What Companies Can Learn From 'Game of Thrones' When Hiring Their Next Chief Information Officer

What Companies Can Learn From 'Game of Thrones' When Hiring Their Next Chief Information Officer
Image credit: Game of Thrones | HBO
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As a business grows, the hiring of a chief information officer (CIO) can be hugely important. They have full control over company’s technology, which now touches every area of a business. Whether they’re risk-averse or spendthrift, how a CIO handles their everyday challenges can determine the overall success of the IT department and the company as a whole.
 
While you don’t need to travel to Westeros to find the right person, there are many helpful lessons to learn from Game of Thrones (GOT) when identifying the ideal type of CIO that fits your organization's needs. As many GOT fanatics already know, each Great House in the show has a unique culture and their leaders have distinct philosophies of governing, much like C-level executives. There is much that hiring managers can learn from the Great Houses when assessing the appropriate approach corporate IT, and this will affect which CIO is right for the organization.
 
Now that season five has ended (no spoilers here), we can still use the Great Houses as a reference, when analyzing he approaches that CIOs tend to take for IT.

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The risk-averse IT (House of Stark)

The Starks are always planning for the impending storm. In fact, the motto of this house is "Winter is Coming.” Currently, this family is in disarray, having been decimated by the Lannisters. It’s no wonder the Starks are panicking, or that they’d produce a risk-averse CIO. Stark CIOs expect the worst, and because of this, they make sure they have a disaster recovery plan on hand as well as security and business continuity capabilities to fend off the coming tempest.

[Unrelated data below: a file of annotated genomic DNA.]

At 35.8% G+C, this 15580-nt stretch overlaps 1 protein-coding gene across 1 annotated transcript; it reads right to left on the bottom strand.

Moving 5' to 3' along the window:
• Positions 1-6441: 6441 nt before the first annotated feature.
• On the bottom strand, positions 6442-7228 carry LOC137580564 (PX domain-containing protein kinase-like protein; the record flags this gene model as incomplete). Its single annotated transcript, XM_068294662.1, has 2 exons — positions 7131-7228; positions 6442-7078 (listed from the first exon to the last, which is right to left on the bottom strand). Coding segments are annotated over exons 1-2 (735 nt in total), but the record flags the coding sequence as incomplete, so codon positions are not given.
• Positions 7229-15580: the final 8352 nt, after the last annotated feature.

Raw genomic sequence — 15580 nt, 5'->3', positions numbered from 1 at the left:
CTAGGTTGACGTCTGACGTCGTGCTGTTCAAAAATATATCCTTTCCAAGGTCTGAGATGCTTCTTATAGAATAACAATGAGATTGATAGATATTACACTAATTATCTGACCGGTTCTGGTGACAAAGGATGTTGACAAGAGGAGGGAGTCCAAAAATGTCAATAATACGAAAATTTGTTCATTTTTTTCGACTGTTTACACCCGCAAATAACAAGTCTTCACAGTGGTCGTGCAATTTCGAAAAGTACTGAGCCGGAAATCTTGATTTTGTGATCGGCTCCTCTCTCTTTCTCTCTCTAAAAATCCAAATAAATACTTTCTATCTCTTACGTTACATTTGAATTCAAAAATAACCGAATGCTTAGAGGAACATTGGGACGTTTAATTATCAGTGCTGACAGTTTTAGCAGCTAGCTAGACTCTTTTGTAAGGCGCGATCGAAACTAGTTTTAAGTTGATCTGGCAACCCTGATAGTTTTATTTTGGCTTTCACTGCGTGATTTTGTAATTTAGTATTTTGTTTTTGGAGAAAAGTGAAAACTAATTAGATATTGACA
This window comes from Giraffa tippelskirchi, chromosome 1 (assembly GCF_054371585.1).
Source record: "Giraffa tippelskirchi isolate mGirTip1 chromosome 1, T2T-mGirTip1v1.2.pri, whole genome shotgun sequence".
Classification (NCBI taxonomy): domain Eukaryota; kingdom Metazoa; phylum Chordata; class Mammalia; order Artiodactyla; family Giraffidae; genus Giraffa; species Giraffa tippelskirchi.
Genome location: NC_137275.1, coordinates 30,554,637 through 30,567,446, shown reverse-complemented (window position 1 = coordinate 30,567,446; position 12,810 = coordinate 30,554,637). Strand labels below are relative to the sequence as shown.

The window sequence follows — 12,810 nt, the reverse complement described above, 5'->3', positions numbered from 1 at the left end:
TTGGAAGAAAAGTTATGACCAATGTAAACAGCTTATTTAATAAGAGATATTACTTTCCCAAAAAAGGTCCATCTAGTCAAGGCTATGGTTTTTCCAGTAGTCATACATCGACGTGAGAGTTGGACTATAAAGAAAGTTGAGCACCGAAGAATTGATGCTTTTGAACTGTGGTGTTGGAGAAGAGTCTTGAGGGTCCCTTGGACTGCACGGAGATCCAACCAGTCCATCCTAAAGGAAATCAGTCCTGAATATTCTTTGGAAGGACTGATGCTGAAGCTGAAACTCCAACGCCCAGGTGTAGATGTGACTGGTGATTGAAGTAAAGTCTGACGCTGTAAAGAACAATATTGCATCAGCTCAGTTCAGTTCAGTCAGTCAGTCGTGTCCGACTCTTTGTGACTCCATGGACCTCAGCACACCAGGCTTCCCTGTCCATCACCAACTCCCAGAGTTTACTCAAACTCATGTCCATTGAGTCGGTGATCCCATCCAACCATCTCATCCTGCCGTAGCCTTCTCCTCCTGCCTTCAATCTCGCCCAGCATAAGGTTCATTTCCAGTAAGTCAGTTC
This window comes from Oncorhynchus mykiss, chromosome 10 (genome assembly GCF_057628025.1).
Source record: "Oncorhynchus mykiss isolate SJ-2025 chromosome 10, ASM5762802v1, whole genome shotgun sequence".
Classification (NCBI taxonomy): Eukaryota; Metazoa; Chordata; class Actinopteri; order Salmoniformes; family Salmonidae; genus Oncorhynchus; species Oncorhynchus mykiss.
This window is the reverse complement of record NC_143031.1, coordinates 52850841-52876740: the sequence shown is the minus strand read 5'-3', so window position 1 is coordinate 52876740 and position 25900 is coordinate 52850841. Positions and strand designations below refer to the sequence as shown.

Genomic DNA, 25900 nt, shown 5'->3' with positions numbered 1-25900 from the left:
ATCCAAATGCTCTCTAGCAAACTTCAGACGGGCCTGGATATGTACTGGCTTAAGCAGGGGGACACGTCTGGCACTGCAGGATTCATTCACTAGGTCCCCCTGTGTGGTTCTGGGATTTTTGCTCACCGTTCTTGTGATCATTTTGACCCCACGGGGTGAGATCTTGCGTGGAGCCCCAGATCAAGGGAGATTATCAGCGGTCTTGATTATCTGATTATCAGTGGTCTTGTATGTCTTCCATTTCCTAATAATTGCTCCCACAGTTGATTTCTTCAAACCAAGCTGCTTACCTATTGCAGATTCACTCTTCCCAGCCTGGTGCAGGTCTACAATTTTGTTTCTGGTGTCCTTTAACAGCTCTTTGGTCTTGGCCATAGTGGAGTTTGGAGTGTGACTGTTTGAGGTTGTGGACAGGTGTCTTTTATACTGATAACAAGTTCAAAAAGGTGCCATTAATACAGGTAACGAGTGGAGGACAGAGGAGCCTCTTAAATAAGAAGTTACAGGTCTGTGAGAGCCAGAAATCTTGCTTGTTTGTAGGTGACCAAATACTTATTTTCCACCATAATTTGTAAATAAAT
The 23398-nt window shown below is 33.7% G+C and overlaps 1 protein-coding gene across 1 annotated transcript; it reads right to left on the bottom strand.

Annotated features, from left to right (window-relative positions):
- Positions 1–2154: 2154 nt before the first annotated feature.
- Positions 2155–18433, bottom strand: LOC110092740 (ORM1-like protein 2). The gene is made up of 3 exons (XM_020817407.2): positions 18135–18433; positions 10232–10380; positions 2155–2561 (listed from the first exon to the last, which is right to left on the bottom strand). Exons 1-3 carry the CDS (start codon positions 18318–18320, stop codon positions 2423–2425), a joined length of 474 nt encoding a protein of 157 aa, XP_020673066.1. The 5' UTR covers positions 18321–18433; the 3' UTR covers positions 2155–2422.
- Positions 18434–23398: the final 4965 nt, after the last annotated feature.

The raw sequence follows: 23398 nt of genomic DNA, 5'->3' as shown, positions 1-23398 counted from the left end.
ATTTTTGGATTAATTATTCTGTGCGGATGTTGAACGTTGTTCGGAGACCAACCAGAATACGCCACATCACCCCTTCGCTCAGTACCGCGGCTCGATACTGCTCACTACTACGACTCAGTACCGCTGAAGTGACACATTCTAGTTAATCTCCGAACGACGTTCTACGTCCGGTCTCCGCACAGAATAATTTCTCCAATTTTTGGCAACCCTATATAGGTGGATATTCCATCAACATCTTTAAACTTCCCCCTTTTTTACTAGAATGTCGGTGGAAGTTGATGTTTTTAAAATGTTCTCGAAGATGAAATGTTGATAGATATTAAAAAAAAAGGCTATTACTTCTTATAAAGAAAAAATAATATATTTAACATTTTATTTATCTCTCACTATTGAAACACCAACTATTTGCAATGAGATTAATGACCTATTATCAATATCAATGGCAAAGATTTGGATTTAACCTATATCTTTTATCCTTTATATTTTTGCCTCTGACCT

The bootstrap IT (House Greyjoy)

Greyjoys -- or the “Ironborn,” as they call themselves -- don’t invest in the long term. Why bother “sowing,” when they can just take by force what others have sown? Truthfully, it’s doubtful that the harsh and bleak Iron Islands would yield anything even if they DID sow, but that’s beside the point. Greyjoy CIOs prefer to bootstrap IT and fight the fires immediately in front of them (sometimes they even start the fires). Too bad the Greyjoys don’t realize that investing for the long term might actually help them conquer the mainland, as opposed to just raiding their neighbors and taking castles they can’t hold.
 

The Ivory Tower IT (House Arryn)

House Arryn has the reputation of being a prideful clan due to their heritage. Like the Arryns, Ivory Tower CIOs can be found hiding out somewhere far away from the C-suite. They are very involved in what they do and are completely disinterested in the other inner workings of the company. CIOs who think and act this way are cutting themselves out of important conversations and will rarely be in the loop. Just like House Arryn, CIOs who act this way will eventually find themselves losing their seat at the decision-making table.

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Slash and burn IT (House Targaryen)